The Adventures of Sherlock Holmes
I always find it difficult to rate and review collections of short stories because I inevitably tend to see each story as an individual unit. As a result, I always have certain stories that I like more than others, which makes it difficult to decide on a collective rating, and in reviewing I find myself wanting to discuss each story separately rather than making generalities about the collection as a whole.
Luckily, in the case of The Adventures of Sherlock Holmes, I at least have a common set of characters to work with, namely Sherlock Holmes and Watson. I found it very interesting to see how these two characters came to meet in “A Study in Scarlet”, especially as it gives Watson the opportunity to describe Holmes from the perspective of someone who’s just getting to know him. I would recommend this particular story as the starting point for anyone wanting to read about Sherlock Holmes. It also contains some of the most interesting exchanges in the collection, like this one:
“My surprise reached a climax… when I found incidentally that he was ignorant of Copernican Theory… That any civilized human being in this nineteenth century should not be aware that the earth travelled round the sun appeared to me to be such an extraordinary fact that I could hardly realize it.
‘You appear to be astonished,’ he said, smiling at my expression of surprise. ‘Now that I do know it I shall do my best to forget it.’
‘To forget it!’
[Here Holmes explains his theory of the brain as an attic that can only store so much information, telling Watson that he wants no useless facts taking up this valuable space inside his brain.]
‘But the Solar System!” I protested.
‘What the deuce is it to me?’ he interrupted impatiently; ‘you say we go round the sun. If we went round the moon it would not make a pennyworth of difference to me or to my work.'”
There are many great quotes to be found in regards to Holmes’ extraordinary character throughout the collection, but just as important, I think, is seeing him in action.
The collection jumps around through time, with some stories taking place as Watson and Holmes are living together in Baker Street and others taking place after Watson has gotten married. A couple are stories about cases Holmes has taken on before having met Watson. Holmes takes on big cases and small cases alike. There are several in which not a single law has been broken, and there are a few in which the mystery is solved through no very great effort of reasoning or deduction. Seeing Holmes work through such a variety of cases really gives his character depth.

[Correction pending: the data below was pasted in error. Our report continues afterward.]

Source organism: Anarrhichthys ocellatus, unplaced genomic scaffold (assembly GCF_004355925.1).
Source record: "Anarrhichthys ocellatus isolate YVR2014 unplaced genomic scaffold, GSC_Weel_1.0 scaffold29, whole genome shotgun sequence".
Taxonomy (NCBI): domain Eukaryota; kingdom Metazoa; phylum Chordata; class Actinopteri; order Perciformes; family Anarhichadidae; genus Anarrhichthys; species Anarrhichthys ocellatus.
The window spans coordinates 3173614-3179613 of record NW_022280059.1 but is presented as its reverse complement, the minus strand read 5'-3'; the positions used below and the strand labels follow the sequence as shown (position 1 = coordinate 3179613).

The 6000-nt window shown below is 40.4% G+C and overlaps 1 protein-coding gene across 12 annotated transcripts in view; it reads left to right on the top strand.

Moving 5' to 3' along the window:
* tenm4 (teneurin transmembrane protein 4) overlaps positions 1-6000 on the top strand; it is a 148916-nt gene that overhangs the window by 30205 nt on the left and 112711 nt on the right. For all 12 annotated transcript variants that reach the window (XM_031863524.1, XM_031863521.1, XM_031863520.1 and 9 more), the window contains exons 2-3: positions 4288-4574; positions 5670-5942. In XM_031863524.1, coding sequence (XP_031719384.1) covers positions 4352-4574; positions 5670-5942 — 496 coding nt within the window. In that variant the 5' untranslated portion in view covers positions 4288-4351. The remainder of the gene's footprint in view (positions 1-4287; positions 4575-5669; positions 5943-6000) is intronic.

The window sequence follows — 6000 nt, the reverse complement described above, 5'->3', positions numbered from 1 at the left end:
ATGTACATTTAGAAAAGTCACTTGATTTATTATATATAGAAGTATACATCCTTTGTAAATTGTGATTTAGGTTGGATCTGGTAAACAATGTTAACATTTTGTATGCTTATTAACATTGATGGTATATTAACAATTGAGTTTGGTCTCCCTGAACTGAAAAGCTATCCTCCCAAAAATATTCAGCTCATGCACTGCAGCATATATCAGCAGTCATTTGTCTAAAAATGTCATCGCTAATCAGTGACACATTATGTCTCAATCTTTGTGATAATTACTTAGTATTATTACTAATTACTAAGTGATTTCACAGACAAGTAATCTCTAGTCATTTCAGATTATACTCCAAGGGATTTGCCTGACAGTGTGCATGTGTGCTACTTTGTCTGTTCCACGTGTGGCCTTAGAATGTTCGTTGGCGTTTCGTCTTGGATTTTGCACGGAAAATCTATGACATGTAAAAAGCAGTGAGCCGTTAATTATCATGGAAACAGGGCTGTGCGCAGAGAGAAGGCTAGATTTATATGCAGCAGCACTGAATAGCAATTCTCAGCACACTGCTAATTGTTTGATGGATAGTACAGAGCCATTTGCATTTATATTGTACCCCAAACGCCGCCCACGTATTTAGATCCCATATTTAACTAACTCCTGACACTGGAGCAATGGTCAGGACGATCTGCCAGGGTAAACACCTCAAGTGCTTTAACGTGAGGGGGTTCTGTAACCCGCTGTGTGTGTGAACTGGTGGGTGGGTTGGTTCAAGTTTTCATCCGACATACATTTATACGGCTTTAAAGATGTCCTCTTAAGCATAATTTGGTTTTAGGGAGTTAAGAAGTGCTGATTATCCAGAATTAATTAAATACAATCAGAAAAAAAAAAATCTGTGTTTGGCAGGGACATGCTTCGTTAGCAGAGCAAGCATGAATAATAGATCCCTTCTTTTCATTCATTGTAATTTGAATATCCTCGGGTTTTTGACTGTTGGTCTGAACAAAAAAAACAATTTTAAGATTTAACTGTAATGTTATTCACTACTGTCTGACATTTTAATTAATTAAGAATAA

In my opinion, this variety also renders the collection very believable. It is even mentioned that there are a number of cases that Holmes has not been able to solve, but this doesn’t make him any less of a great detective. I compare this to our modern day detectives on television who solve every single case and seem to receive far more than their fair share of the big, exciting ones. Now, certainly big, exciting mysteries are fun to watch, and I’m not knocking detective shows. On the contrary, Castle and The Mentalist are some of my absolute favorites. (Although I’m currently a little peeved at Patrick Jane for the stunt he pulled at the end of last season.) What I am saying is that it’s refreshing to see an author allowing his character to be completely human.
This book did take me a while to read, but that wasn’t because it was bad or boring so much as it was because of the way the book was written. Each time I started a new story, it pulled me in so that I had to read through to the end, but once I reached the end, it was perfectly easy to set the book aside for a long stretch of time before picking it up again. I don’t think there’s anything wrong with that. In fact, it makes it a nice book for busy people who only have short snatches of time in which they’re able to read or for anyone who finds themselves in a similar situation. If that’s your situation, this book is a perfect choice.
As for the rating, I give it a solid